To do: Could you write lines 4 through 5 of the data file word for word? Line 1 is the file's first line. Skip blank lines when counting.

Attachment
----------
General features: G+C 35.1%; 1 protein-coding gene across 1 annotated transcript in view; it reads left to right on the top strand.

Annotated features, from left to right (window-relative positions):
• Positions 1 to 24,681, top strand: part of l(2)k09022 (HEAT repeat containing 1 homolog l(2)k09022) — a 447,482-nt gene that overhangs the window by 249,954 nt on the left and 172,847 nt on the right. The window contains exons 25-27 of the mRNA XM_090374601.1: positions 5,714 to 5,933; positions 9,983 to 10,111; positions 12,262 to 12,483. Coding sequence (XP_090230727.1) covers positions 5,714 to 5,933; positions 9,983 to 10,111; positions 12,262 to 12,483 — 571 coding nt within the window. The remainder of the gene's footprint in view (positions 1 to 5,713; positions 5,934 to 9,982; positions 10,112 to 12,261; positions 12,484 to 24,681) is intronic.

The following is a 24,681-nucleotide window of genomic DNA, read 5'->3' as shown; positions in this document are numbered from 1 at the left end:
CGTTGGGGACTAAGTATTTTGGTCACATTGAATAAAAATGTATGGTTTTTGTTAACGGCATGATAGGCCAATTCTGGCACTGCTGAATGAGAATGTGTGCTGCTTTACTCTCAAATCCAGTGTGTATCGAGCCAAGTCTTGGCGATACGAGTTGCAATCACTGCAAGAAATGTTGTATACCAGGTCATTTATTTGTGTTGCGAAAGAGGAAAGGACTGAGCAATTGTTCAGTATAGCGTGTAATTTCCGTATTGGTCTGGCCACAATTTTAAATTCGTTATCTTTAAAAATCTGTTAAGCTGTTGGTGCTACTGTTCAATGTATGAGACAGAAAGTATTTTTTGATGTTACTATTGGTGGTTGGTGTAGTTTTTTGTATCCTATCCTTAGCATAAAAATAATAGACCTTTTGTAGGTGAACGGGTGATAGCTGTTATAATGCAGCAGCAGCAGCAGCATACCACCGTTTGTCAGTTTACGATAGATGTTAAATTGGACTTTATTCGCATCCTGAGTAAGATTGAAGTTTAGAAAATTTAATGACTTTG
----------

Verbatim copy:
The following is a 24,681-nucleotide window of genomic DNA, read 5'->3' as shown; positions in this document are numbered from 1 at the left end:
CGTTGGGGACTAAGTATTTTGGTCACATTGAATAAAAATGTATGGTTTTTGTTAACGGCATGATAGGCCAATTCTGGCACTGCTGAATGAGAATGTGTGCTGCTTTACTCTCAAATCCAGTGTGTATCGAGCCAAGTCTTGGCGATACGAGTTGCAATCACTGCAAGAAATGTTGTATACCAGGTCATTTATTTGTGTTGCGAAAGAGGAAAGGACTGAGCAATTGTTCAGTATAGCGTGTAATTTCCGTATTGGTCTGGCCACAATTTTAAATTCGTTATCTTTAAAAATCTGTTAAGCTGTTGGTGCTACTGTTCAATGTATGAGACAGAAAGTATTTTTTGATGTTACTATTGGTGGTTGGTGTAGTTTTTTGTATCCTATCCTTAGCATAAAAATAATAGACCTTTTGTAGGTGAACGGGTGATAGCTGTTATAATGCAGCAGCAGCAGCAGCATACCACCGTTTGTCAGTTTACGATAGATGTTAAATTGGACTTTATTCGCATCCTGAGTAAGATTGAAGTTTAGAAAATTTAATGACTTTG